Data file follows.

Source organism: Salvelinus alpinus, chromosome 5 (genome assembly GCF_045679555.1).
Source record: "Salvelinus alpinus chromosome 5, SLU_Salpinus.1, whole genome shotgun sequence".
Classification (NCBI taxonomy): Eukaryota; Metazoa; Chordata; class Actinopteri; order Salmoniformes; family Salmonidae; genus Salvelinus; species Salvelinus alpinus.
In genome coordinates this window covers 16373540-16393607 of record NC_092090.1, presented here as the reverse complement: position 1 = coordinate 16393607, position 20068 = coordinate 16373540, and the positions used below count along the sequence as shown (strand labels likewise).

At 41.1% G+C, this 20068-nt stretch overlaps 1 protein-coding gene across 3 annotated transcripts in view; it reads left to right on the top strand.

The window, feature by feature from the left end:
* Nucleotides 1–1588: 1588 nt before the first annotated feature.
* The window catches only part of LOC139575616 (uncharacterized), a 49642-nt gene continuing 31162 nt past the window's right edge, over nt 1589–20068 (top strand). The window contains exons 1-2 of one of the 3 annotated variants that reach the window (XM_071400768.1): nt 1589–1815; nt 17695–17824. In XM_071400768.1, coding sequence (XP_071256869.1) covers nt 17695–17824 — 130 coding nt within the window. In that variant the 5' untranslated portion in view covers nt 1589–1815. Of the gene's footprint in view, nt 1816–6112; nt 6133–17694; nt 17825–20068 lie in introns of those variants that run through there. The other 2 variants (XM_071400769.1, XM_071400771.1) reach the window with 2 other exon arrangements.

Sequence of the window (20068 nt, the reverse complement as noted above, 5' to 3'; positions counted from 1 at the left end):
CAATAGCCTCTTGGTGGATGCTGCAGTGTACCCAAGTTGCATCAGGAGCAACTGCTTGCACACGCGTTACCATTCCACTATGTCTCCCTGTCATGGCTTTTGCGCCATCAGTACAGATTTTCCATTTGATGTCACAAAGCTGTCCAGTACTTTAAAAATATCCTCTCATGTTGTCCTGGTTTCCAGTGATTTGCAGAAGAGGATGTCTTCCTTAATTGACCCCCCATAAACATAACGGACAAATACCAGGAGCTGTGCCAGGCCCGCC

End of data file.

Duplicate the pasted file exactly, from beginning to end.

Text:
Source organism: Salvelinus alpinus, chromosome 5 (genome assembly GCF_045679555.1).
Source record: "Salvelinus alpinus chromosome 5, SLU_Salpinus.1, whole genome shotgun sequence".
Classification (NCBI taxonomy): Eukaryota; Metazoa; Chordata; class Actinopteri; order Salmoniformes; family Salmonidae; genus Salvelinus; species Salvelinus alpinus.
In genome coordinates this window covers 16373540-16393607 of record NC_092090.1, presented here as the reverse complement: position 1 = coordinate 16393607, position 20068 = coordinate 16373540, and the positions used below count along the sequence as shown (strand labels likewise).

At 41.1% G+C, this 20068-nt stretch overlaps 1 protein-coding gene across 3 annotated transcripts in view; it reads left to right on the top strand.

The window, feature by feature from the left end:
* Nucleotides 1–1588: 1588 nt before the first annotated feature.
* The window catches only part of LOC139575616 (uncharacterized), a 49642-nt gene continuing 31162 nt past the window's right edge, over nt 1589–20068 (top strand). The window contains exons 1-2 of one of the 3 annotated variants that reach the window (XM_071400768.1): nt 1589–1815; nt 17695–17824. In XM_071400768.1, coding sequence (XP_071256869.1) covers nt 17695–17824 — 130 coding nt within the window. In that variant the 5' untranslated portion in view covers nt 1589–1815. Of the gene's footprint in view, nt 1816–6112; nt 6133–17694; nt 17825–20068 lie in introns of those variants that run through there. The other 2 variants (XM_071400769.1, XM_071400771.1) reach the window with 2 other exon arrangements.

Sequence of the window (20068 nt, the reverse complement as noted above, 5' to 3'; positions counted from 1 at the left end):
CAATAGCCTCTTGGTGGATGCTGCAGTGTACCCAAGTTGCATCAGGAGCAACTGCTTGCACACGCGTTACCATTCCACTATGTCTCCCTGTCATGGCTTTTGCGCCATCAGTACAGATTTTCCATTTGATGTCACAAAGCTGTCCAGTACTTTAAAAATATCCTCTCATGTTGTCCTGGTTTCCAGTGATTTGCAGAAGAGGATGTCTTCCTTAATTGACCCCCCATAAACATAACGGACAAATACCAGGAGCTGTGCCAGGCCCGCC